Is Technical Writing Either an Obligation or an Opportunity?

In the software industry, technical writing is sometimes a Cinderella, but that’s underestimating the opportunity to improve the business through writing

Luca Vettor
3 min readFeb 24, 2023
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Suppose you are not a technical writer and are in charge of deciding the budget for technical writing. Which criteria should lead you to choose?


First, what’s the value of technical writing for your project?

I see two possible answers:

  1. Technical writing is an obligation because the project deliverable requires instruction manuals to enable users to get things done.
  2. Technical writing is a step in designing the project deliverable to make it easy and practical.

If you go for the first answer, technical writing is a mitigation of the design failure in delivering the most direct possible experience to the users of the project deliverable.

Don’t get me wrong: there are industries where the “most direct possible experience” requires massive instruction manuals, and that’s not a design failure but the only viable way. In these cases, what I’m writing here cannot apply, and answer 1. is the right one.

Instead, consider the many cases in the software industry in which many instruction manual pages are the result of

  • Lack of automation: users have to perform actions that the software doesn’t do but are necessary for the software to work.
  • Poor user experience: users have to perform actions that are not intuitive for their mindset.

In both cases, technical writing mitigates the lack of software: the instruction manual tells the users what the software cannot do and what the users have to do in place. That’s an obligation: the deliverable must include the instruction manual. Otherwise, users would not be able to use the software. That’s the result of poor design.

Instead, technical writing as a tool in software design becomes an opportunity.


Technical writing, empowered by languages like Domain Driven Desing, allows exploring software’s behavior before building it.

That’s extremely helpful because it provides the opportunity to incorporate the control of the software’s user experience while designing it when it’s much more affordable to change and adapt.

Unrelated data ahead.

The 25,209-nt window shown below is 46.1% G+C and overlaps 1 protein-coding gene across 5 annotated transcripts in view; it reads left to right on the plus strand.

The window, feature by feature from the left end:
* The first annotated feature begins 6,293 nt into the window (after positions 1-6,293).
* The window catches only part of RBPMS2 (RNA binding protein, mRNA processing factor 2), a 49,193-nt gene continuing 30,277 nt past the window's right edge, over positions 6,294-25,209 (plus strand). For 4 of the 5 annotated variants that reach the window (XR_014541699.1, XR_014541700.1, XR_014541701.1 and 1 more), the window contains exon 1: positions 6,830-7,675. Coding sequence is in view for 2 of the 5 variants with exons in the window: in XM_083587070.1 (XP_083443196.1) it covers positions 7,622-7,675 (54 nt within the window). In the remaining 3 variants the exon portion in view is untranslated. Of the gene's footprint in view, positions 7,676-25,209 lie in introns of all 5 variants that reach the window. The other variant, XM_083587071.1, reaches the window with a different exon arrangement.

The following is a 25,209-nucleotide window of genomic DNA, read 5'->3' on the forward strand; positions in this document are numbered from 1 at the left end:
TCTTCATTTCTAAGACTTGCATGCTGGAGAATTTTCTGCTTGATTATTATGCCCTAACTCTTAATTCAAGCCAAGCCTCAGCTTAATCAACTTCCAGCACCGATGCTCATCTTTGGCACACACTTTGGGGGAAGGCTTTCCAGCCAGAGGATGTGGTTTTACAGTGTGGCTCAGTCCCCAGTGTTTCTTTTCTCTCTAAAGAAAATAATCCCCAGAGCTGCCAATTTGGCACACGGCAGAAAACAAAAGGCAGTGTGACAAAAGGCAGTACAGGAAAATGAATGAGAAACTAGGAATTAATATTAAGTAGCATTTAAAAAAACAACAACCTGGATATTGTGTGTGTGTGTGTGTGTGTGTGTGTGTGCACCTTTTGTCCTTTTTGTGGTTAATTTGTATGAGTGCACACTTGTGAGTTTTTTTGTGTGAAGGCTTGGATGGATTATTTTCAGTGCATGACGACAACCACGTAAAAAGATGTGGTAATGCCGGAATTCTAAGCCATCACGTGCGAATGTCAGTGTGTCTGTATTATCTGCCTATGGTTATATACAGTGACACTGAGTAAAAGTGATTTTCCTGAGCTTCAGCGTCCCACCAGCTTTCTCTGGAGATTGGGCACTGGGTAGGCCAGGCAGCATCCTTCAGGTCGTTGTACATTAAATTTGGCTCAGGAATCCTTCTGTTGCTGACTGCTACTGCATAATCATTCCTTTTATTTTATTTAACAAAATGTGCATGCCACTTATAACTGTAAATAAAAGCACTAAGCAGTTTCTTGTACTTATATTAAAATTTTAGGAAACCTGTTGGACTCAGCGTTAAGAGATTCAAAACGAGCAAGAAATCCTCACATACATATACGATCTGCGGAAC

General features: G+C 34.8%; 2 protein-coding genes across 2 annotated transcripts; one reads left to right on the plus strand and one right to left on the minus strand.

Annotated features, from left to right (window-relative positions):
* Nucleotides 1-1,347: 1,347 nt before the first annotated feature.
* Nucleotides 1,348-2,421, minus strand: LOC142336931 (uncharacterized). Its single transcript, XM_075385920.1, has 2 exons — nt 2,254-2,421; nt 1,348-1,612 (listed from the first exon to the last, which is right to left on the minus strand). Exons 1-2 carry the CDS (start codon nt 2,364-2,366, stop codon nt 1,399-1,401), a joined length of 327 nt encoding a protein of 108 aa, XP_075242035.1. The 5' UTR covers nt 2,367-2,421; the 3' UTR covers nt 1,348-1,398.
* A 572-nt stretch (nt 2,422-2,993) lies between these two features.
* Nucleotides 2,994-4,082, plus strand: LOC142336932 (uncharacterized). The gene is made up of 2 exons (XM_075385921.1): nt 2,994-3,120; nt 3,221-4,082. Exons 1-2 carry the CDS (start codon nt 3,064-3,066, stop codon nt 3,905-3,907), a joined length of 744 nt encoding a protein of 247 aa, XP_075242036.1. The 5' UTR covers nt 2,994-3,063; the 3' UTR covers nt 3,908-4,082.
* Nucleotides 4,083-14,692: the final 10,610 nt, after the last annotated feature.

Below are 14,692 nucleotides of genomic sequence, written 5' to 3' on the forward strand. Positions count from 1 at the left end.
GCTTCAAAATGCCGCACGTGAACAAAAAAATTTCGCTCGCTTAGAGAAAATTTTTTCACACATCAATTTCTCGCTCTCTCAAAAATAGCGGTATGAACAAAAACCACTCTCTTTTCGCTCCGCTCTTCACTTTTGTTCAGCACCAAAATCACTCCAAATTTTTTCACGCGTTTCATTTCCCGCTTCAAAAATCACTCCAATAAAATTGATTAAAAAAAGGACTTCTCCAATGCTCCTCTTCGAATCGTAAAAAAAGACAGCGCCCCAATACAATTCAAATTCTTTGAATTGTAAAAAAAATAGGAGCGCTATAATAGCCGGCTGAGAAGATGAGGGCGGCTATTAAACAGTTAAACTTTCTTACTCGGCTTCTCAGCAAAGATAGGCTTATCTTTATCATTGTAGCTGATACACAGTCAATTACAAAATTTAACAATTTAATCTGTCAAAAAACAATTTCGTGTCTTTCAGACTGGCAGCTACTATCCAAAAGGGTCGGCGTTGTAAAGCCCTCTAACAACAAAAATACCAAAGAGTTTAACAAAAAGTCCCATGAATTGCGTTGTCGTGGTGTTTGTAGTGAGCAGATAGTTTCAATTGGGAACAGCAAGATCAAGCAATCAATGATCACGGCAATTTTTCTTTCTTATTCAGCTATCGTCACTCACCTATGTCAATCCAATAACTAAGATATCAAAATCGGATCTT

At the end of the day, it’s common sense: if you tackle problems in advance, solving them costs much less than reacting later. Technical writing as an opportunity is the same: a proactive tool to detect and solve logical and user experience problems in advance.


Then, what percentage of the budget should you dedicate to technical writing?

The answer comes from experience by evaluating: “How much rework do you have to pay on average in your projects? And, what percentage could you have saved — about the already completed projects you know it — with a more efficient design approach?”

Rebase the expected cost saving on the project’s entire cost, and you’ll have a reasonable percentage of the budget to dedicate to technical writing.

You’ll notice an essential assumption in the evaluation above: I’ve tightly connected technical writing and design.


Following Wikipedia:

A design is a plan or specification for the construction of an object or system or for the implementation of an activity or process or the result of that plan or specification in the form of a prototype, product, or process.

Crafting a plan is a complex task that requires clarity to succeed. Technical writing aims to simplify the language of complex topics. That’s why technical writing is an opportunity to help design and, consequently, should be part of the budget dedicated to design.


It’s all about clarity, and clarity is a mindset.

When the mindset is technology-centric, technical writing can only be a mitigation: so, an obligation.

Technical writing, empowered by languages like Domain Driven Desing, allows exploring the software’s behavior before building it.

Instead, when the mindset is user-centric, technical writing acts in advance by bringing the voice of users to the design phase; in this way, it is an opportunity.

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Luca Vettor

My 24 years in the IT industry and physics degree flow into my mission: simplify what appears complex.